Charlotte "Charlie" Brooks (Britt Robinson) lives with her single mother Marie Brooks (Natascha McElhone) in a small beat-up apartment. She is awakened by cooking that smells like heaven, to find a stranger named Mr. Henry Joseph Church (Eddie Murphy). Charlie does not like this mysterious man in her house. Marie agrees with Charlie to get rid of him until she finds out he was hired by Marie's deceased ex-lover to take care of her for six months because she has breast cancer and only has six months to live.
Six years later, Marie is still living and Mr. Church has become a fixture in the household. Charlie (now Britt Robertson) is a senior in high school and now aware of her mother's cancer. Charlie grows distant from her mother and closer to Mr. Church because of her inability to come to terms with Marie's impending death. Marie lives long enough to see Charlie go to prom with her dream guy Owen (Xavier Samuel), but dies soon after.
Mr. Church stays with Charlie after Marie dies. Charlie gets accepted to Boston University but cannot afford to attend. Mr. Church gives her an envelope containing five thousand dollars for tuition–the money he saved from coupons Marie gave him. Charlie runs into Owen sometime later and he tells her he is going away to college.
Two years later a pregnant Charlie shows up on Mr. Church's doorstep, eventually asking to live with him. He accepts as long as she keeps out of his business. Charlie notices how Mr. Church comes home drunk and has matches from a place called Jelly's. A drunk Mr. Church finds her snooping, they argue and he tries to throw her out for breaking his rules. She leaves and runs into her old friend Larson (Christian Madsen) at a store parking lot. A kid on a skate board hits Charlie and knocks her down knocking her unconscious. Larson, who is banned from operating a vehicle due to a previous accident, nevertheless drives her to the hospital just in time. Mr. Church comes to the hospital and takes Charlie back with him. Charlie gives birth to a baby girl named Izzy (Mckenna Grace), and she and Izzy live with Mr. Church. Charlie gets a job as a waitress.
Five years later, Mr. Church becomes sick. Charlie takes him to the doctor, but Mr. Church dies of an enlarged heart. Charlie finds Owen again and they get back together. Charlie meets the owner of Jelly's and finds out that Mr. Church played the piano there. The film ends with Charlie writing the story of her life with Mr. Church.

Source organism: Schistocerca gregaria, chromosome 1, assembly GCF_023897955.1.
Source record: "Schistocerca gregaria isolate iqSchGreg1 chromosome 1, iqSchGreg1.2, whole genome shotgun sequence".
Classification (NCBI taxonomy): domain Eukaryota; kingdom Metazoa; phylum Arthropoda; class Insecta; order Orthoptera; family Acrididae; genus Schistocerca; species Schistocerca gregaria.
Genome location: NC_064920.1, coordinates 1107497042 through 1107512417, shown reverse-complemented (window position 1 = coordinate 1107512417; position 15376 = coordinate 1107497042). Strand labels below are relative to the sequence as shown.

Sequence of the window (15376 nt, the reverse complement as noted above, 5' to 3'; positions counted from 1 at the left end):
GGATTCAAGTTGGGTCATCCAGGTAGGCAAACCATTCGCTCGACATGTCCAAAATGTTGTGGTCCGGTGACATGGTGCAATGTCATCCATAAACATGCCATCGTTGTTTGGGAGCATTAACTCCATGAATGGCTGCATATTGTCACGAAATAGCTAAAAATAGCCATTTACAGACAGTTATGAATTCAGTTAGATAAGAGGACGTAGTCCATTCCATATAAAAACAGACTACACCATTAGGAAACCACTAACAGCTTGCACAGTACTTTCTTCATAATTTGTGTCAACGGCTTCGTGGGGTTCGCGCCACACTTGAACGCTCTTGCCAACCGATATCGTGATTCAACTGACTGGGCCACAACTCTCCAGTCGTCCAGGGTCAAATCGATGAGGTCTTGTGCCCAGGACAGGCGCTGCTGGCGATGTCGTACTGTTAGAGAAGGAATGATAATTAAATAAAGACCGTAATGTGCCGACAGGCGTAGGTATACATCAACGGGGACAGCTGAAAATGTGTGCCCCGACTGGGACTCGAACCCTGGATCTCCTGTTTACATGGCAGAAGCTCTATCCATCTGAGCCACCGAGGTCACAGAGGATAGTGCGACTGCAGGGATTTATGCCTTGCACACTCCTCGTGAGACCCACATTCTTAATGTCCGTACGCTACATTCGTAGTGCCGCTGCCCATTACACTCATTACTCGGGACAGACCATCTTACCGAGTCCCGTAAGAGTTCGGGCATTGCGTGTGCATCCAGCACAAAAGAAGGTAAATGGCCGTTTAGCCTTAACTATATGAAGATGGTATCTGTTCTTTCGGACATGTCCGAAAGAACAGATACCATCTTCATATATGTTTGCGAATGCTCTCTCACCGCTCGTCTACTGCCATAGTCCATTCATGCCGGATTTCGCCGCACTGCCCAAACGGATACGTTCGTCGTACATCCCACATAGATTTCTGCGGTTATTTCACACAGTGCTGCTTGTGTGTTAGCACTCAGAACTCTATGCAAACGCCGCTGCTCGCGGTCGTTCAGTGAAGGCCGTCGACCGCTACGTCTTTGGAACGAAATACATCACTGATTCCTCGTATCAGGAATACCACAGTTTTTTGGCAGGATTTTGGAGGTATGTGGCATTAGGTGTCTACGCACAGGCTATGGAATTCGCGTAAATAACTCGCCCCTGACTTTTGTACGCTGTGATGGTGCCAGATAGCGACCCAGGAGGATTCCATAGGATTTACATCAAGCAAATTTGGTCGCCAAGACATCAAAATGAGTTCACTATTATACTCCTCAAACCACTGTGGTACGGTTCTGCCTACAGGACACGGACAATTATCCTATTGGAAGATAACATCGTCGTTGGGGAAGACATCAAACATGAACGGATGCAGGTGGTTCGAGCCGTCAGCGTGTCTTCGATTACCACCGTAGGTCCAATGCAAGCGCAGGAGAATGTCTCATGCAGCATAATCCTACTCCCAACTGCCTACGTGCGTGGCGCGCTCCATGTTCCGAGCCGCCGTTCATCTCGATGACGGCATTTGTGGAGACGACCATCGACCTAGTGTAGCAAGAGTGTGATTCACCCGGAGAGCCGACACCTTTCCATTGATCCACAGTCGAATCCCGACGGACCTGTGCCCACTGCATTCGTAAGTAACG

Opening titles include the phrase: "Inspired by a true friendship." In 2011, the screenwriter, Susan McMartin, posted "The Cook Who Came to Live With Us," which appears to be the story on which the screenplay is based.
In October 2013, it was revealed that David Anspaugh would direct the film from a screenplay by Susan McMartin, with Lee Nelson, David Buelow and David Tish producing under their Envision Media Arts arts banner, while Brad Kaplan will produce under Evolution Entertainment. In April 2014, it was revealed that Samuel L. Jackson, Uma Thurman and Juno Temple had been cast in the film. In October 2014, Eddie Murphy joined the cast of the film, replacing Samuel L. Jackson, who had to drop out due to a scheduling conflict, with Bruce Beresford directing the film. Mark Canton and Courtney Solomon joined the project as producers under their Cinelou Films banner. In November 2014, Britt Robertson joined the cast of the film. Its working title was Cook but was retitled to Henry Joseph Church, the full name of Murphy's character, before being retitled to Mr. Church.
Principal photography began on November 24, 2014, in Los Angeles, California. Production concluded on January 12, 2015.
With a production budget of $8 million, it is the least expensive film of Murphy's career.
In December 2014, the first image of Murphy and Robertson was released. The film had its world premiere at the Tribeca Film Festival on April 22, 2016. Warner Bros. Pictures will distribute the film internationally, part of Cinelou Films' six-film deal with the company. It will be distributed domestically by Cinelou Releasing. The film was released in the United States on September 16, 2016.
Mr. Church received negative reviews from critics, though Eddie Murphy's performance was praised. On the review aggregator Rotten Tomatoes, the film has an approval rating of 15%, based on 26 reviews, with an average rating of 4.3/10. On Metacritic, the film holds a score of 37 out of 100, based on 12 critics, indicating "generally unfavorable reviews".
In his negative review for Forbes, Luke Thompson praised Murphy's performance but wrote, "It’s certainly possible the real-life Mr. Church was exactly as depicted, and loved his white 'family' more than anything else. Yet something tells me it would be more interesting to hear him narrate his own story, rather than have it expressed through the eyes of the privileged girl he served, whose life challenges were so easily solved all the time."
It is important to note that critics are often wrong and out of touch. It is also important to realize that the statistics used for this review (26 reviews for Rotten Tomatoes and 12 for Metacritic) make the data useless, much as Wikipedia is for collegiate research.